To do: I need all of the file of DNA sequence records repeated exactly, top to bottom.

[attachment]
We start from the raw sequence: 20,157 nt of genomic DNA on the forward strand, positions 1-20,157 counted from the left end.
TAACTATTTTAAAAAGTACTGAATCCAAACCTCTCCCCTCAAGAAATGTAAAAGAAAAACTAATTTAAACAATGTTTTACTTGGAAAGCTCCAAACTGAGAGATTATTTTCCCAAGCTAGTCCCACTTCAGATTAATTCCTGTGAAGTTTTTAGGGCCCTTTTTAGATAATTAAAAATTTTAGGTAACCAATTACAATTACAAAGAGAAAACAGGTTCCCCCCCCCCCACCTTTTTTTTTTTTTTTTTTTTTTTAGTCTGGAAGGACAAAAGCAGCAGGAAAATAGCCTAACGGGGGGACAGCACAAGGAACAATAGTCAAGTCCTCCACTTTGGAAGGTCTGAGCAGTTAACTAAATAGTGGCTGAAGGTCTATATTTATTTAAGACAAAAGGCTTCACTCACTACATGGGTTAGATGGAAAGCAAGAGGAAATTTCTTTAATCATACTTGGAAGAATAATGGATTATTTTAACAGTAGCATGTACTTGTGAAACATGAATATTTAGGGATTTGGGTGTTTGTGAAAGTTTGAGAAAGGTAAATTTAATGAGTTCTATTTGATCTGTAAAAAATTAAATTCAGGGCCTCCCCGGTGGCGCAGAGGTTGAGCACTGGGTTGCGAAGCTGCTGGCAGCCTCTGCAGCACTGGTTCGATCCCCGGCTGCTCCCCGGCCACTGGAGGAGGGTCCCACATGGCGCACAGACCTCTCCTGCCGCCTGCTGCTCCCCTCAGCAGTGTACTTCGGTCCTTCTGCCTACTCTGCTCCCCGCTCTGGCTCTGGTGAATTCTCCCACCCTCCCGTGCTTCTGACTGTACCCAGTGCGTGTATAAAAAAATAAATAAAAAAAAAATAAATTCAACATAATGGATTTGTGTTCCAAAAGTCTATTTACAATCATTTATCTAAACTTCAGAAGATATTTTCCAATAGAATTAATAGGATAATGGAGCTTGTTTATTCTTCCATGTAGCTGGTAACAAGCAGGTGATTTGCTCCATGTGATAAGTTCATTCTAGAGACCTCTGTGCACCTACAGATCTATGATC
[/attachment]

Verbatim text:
We start from the raw sequence: 20,157 nt of genomic DNA on the forward strand, positions 1-20,157 counted from the left end.
TAACTATTTTAAAAAGTACTGAATCCAAACCTCTCCCCTCAAGAAATGTAAAAGAAAAACTAATTTAAACAATGTTTTACTTGGAAAGCTCCAAACTGAGAGATTATTTTCCCAAGCTAGTCCCACTTCAGATTAATTCCTGTGAAGTTTTTAGGGCCCTTTTTAGATAATTAAAAATTTTAGGTAACCAATTACAATTACAAAGAGAAAACAGGTTCCCCCCCCCCCACCTTTTTTTTTTTTTTTTTTTTTTTAGTCTGGAAGGACAAAAGCAGCAGGAAAATAGCCTAACGGGGGGACAGCACAAGGAACAATAGTCAAGTCCTCCACTTTGGAAGGTCTGAGCAGTTAACTAAATAGTGGCTGAAGGTCTATATTTATTTAAGACAAAAGGCTTCACTCACTACATGGGTTAGATGGAAAGCAAGAGGAAATTTCTTTAATCATACTTGGAAGAATAATGGATTATTTTAACAGTAGCATGTACTTGTGAAACATGAATATTTAGGGATTTGGGTGTTTGTGAAAGTTTGAGAAAGGTAAATTTAATGAGTTCTATTTGATCTGTAAAAAATTAAATTCAGGGCCTCCCCGGTGGCGCAGAGGTTGAGCACTGGGTTGCGAAGCTGCTGGCAGCCTCTGCAGCACTGGTTCGATCCCCGGCTGCTCCCCGGCCACTGGAGGAGGGTCCCACATGGCGCACAGACCTCTCCTGCCGCCTGCTGCTCCCCTCAGCAGTGTACTTCGGTCCTTCTGCCTACTCTGCTCCCCGCTCTGGCTCTGGTGAATTCTCCCACCCTCCCGTGCTTCTGACTGTACCCAGTGCGTGTATAAAAAAATAAATAAAAAAAAAATAAATTCAACATAATGGATTTGTGTTCCAAAAGTCTATTTACAATCATTTATCTAAACTTCAGAAGATATTTTCCAATAGAATTAATAGGATAATGGAGCTTGTTTATTCTTCCATGTAGCTGGTAACAAGCAGGTGATTTGCTCCATGTGATAAGTTCATTCTAGAGACCTCTGTGCACCTACAGATCTATGATC